This week we launched a new website for a law firm that I’ve been working with for a number of years now. The site provides a fresh and appealing new look for them and we’re pretty stoked with how it turned out. The site was developed in collaboration with Artsum and with contributions from Ruth Zuchter and Mirna Lukic.
There are some things to consider when a new website goes live and I thought it would be useful to discuss some of them in this blog post. I’ve found that these points are often overlooked and I’ve seen recent examples of websites for very large organisations miss these. This is especially important for existing sites that have high value search rankings or online advertising campaigns. Because when overlooked the mistakes can be costly.
When a site is re-designed / re-built, often the way that the content is organised will change along with the look and feel of the site. With these changes, the URL or permalinks (page links if you like) will often change. So for example www.thesite.com/about-us might change to www.thesite.com/our-story. When this occurs, if a search engine has a reference to the About Us page in it’s database, this change of permalink will cause someone who finds this page in search results and clicks on it, to get a page not found (404) error. When this happens, search engines, very quickly drop that page from the ranking and/or remove it entirely, which has a negative impact on the ‘findability’ of the site.
In addition, any other websites that are linking to that page using the old URL will now be linking to a page that doesn’t exist and of course, a web visitor who clicks on that link will end up on the 404 error page as well. Which is a negative user experience that often results in the user abandoning the website and giving up.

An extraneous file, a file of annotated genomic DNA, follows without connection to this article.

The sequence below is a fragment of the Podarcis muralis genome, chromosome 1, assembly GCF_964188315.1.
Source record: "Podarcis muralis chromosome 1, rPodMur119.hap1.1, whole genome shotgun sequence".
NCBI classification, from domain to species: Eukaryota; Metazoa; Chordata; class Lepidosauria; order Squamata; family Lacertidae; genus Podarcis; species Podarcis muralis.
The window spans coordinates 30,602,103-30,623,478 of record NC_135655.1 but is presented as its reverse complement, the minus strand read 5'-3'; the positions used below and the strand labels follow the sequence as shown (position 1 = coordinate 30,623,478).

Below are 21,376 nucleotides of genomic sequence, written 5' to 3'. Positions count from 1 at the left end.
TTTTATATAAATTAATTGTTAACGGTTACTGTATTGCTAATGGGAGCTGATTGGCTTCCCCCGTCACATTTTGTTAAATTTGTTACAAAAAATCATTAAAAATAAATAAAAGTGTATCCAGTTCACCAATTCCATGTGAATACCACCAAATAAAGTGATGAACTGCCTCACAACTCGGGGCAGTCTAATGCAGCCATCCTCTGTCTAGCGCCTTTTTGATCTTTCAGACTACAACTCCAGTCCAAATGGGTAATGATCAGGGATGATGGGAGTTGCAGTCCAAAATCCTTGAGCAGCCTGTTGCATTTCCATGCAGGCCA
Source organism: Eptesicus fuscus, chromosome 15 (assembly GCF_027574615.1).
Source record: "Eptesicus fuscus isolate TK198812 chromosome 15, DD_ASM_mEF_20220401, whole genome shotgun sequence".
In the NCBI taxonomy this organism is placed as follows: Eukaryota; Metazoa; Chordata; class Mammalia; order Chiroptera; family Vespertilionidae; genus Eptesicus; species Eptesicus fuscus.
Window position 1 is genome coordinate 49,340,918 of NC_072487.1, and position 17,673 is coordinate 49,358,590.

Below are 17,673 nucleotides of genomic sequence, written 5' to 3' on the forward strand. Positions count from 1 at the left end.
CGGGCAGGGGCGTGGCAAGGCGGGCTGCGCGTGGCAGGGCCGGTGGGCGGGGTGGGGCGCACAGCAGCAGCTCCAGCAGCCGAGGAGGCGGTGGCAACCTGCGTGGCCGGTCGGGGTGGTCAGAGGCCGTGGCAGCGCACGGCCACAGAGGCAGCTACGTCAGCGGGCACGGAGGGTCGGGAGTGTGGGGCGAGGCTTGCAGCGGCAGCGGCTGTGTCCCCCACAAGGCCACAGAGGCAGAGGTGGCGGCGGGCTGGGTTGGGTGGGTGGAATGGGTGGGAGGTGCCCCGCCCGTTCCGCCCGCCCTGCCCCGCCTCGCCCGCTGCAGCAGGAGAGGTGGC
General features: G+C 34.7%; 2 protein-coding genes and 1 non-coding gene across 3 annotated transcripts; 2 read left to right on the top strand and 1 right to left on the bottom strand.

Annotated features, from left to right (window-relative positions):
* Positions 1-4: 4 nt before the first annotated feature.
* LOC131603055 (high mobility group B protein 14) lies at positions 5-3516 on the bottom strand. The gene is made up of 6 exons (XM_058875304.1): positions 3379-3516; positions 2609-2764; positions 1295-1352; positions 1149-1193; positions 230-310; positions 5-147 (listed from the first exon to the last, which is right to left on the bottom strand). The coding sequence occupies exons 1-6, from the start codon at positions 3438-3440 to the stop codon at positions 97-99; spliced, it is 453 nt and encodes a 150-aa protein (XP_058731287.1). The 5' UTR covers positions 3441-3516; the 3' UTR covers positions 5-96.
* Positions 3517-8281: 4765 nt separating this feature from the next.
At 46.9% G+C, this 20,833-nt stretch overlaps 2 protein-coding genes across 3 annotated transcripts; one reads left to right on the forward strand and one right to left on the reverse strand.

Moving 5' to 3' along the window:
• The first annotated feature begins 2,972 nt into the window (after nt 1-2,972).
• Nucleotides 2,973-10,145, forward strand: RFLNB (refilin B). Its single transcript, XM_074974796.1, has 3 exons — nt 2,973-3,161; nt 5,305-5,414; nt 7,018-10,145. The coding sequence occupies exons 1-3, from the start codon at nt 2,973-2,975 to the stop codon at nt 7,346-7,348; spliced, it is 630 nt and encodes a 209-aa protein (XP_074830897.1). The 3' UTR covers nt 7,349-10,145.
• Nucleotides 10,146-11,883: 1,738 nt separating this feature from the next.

As luck would have it, there is a way to handle this scenario where a page URL changes. A redirect can be set up to tell a web browser to send people to the new page when they try to browse to the old one. For the purposes of this post, I won’t go into how to set up the redirect (as it will vary depending on what sort of site one has) – and there are a number of ways to do this; .htaccess files, software plugins and URL mappings just to name a few.
One idea then, when creating a new site is to try to retain the same page URL’s especially for key content pages on the site to minimise the number of redirects required when launching the new site. Inevitably though, there will usually be some page URL changes.
What I do in this situation, is to run a tool that rolls through and lists each of the URLs on an existing website prior to replacing the old website. I use Screaming Frog SEO for this (and other SEO tasks). It’s easy to use, you just give it the web address of your site, and it crawls each of the pages and finds the links to all the other pages on the site. I then save this list of pages and URLs to a spreadsheet and use it to compare the links to each of the pages on the new site, making a note of each page where the permalink (or URL) has changed. This list is then used to setup redirects for each changed page.
Depending on how large the site is, this could be a pretty big list and the setting up of the redirects could be a bit of a process. But I would argue that this is especially important for sites that have a lot of content and where the content is widely syndicated.
Once the new site is launched I will run the Screaming Frog SEO app again to double check that all the site links work, as it can be easy to miss broken links, while the site is being developed. Though ideally most if not all these broken links will be picked up in pre-launch testing.
At this point it’s also a good idea to make sure that Google Search Console is updated and validated for the new website. As Google will notify you if there are pages that are displaying 404 errors, providing another opportunity to resolve these post launch. Linking Google Search Console and Google Analytics will ensure that you can get useful information about visitor traffic to your site and especially what search terms they’re using to find your site.
Another critical consideration is updating the URL’s of any Google Ads you have pointing to the website. Google will notify you if destination URL’s are broken and automatically disable any ads that aren’t working. So be sure to allow time when doing the site launch to go through and update the ads that point back to the site.
Taking this approach to maintaining the searchability and findability of content is important to preserve the value of the effort that have gone into Search Engine Optimisation (SEO) and Search Engine Marketing (SEM) for your online projects.